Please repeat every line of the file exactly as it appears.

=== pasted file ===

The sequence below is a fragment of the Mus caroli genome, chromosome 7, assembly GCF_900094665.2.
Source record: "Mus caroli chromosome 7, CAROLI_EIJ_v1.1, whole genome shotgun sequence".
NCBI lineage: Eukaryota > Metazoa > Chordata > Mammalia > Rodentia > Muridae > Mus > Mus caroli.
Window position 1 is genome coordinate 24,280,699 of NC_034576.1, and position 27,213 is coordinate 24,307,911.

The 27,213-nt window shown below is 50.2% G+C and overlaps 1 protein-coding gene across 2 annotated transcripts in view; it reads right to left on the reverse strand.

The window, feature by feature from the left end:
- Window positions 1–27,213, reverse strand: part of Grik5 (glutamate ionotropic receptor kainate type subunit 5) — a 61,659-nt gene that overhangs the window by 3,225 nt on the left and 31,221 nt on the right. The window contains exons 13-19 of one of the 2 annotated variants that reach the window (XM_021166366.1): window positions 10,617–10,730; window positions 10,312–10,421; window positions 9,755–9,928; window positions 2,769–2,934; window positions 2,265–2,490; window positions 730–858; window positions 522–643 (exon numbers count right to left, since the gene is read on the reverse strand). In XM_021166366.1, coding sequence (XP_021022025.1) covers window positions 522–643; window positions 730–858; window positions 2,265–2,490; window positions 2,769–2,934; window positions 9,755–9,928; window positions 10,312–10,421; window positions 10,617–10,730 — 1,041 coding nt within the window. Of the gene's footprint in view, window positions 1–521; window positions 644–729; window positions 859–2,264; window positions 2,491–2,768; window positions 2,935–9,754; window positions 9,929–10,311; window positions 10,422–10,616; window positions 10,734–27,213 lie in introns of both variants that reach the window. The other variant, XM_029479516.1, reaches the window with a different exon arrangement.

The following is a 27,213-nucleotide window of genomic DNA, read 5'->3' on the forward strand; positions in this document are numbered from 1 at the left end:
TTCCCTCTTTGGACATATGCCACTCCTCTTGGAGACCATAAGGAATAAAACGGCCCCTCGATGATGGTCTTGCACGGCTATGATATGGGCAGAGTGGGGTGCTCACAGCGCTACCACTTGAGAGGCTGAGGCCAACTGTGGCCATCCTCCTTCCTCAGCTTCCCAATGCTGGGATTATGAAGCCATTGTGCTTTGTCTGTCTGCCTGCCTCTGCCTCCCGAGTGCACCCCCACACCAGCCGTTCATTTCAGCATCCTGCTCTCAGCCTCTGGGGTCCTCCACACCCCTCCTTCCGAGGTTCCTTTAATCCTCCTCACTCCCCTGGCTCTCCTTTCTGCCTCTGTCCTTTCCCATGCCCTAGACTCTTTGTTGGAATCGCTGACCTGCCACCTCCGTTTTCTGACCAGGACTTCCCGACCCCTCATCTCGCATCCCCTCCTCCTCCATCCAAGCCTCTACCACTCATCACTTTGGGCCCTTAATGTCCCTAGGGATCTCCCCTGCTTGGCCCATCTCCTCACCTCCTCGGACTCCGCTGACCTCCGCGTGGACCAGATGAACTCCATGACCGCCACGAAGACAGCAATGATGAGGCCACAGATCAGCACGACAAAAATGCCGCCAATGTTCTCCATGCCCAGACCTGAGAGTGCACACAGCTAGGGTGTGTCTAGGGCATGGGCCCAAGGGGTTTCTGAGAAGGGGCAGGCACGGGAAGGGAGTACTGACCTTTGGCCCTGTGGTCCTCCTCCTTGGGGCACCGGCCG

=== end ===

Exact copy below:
The sequence below is a fragment of the Mus caroli genome, chromosome 7, assembly GCF_900094665.2.
Source record: "Mus caroli chromosome 7, CAROLI_EIJ_v1.1, whole genome shotgun sequence".
NCBI lineage: Eukaryota > Metazoa > Chordata > Mammalia > Rodentia > Muridae > Mus > Mus caroli.
Window position 1 is genome coordinate 24,280,699 of NC_034576.1, and position 27,213 is coordinate 24,307,911.

The 27,213-nt window shown below is 50.2% G+C and overlaps 1 protein-coding gene across 2 annotated transcripts in view; it reads right to left on the reverse strand.

The window, feature by feature from the left end:
- Window positions 1–27,213, reverse strand: part of Grik5 (glutamate ionotropic receptor kainate type subunit 5) — a 61,659-nt gene that overhangs the window by 3,225 nt on the left and 31,221 nt on the right. The window contains exons 13-19 of one of the 2 annotated variants that reach the window (XM_021166366.1): window positions 10,617–10,730; window positions 10,312–10,421; window positions 9,755–9,928; window positions 2,769–2,934; window positions 2,265–2,490; window positions 730–858; window positions 522–643 (exon numbers count right to left, since the gene is read on the reverse strand). In XM_021166366.1, coding sequence (XP_021022025.1) covers window positions 522–643; window positions 730–858; window positions 2,265–2,490; window positions 2,769–2,934; window positions 9,755–9,928; window positions 10,312–10,421; window positions 10,617–10,730 — 1,041 coding nt within the window. Of the gene's footprint in view, window positions 1–521; window positions 644–729; window positions 859–2,264; window positions 2,491–2,768; window positions 2,935–9,754; window positions 9,929–10,311; window positions 10,422–10,616; window positions 10,734–27,213 lie in introns of both variants that reach the window. The other variant, XM_029479516.1, reaches the window with a different exon arrangement.

The following is a 27,213-nucleotide window of genomic DNA, read 5'->3' on the forward strand; positions in this document are numbered from 1 at the left end:
TTCCCTCTTTGGACATATGCCACTCCTCTTGGAGACCATAAGGAATAAAACGGCCCCTCGATGATGGTCTTGCACGGCTATGATATGGGCAGAGTGGGGTGCTCACAGCGCTACCACTTGAGAGGCTGAGGCCAACTGTGGCCATCCTCCTTCCTCAGCTTCCCAATGCTGGGATTATGAAGCCATTGTGCTTTGTCTGTCTGCCTGCCTCTGCCTCCCGAGTGCACCCCCACACCAGCCGTTCATTTCAGCATCCTGCTCTCAGCCTCTGGGGTCCTCCACACCCCTCCTTCCGAGGTTCCTTTAATCCTCCTCACTCCCCTGGCTCTCCTTTCTGCCTCTGTCCTTTCCCATGCCCTAGACTCTTTGTTGGAATCGCTGACCTGCCACCTCCGTTTTCTGACCAGGACTTCCCGACCCCTCATCTCGCATCCCCTCCTCCTCCATCCAAGCCTCTACCACTCATCACTTTGGGCCCTTAATGTCCCTAGGGATCTCCCCTGCTTGGCCCATCTCCTCACCTCCTCGGACTCCGCTGACCTCCGCGTGGACCAGATGAACTCCATGACCGCCACGAAGACAGCAATGATGAGGCCACAGATCAGCACGACAAAAATGCCGCCAATGTTCTCCATGCCCAGACCTGAGAGTGCACACAGCTAGGGTGTGTCTAGGGCATGGGCCCAAGGGGTTTCTGAGAAGGGGCAGGCACGGGAAGGGAGTACTGACCTTTGGCCCTGTGGTCCTCCTCCTTGGGGCACCGGCCG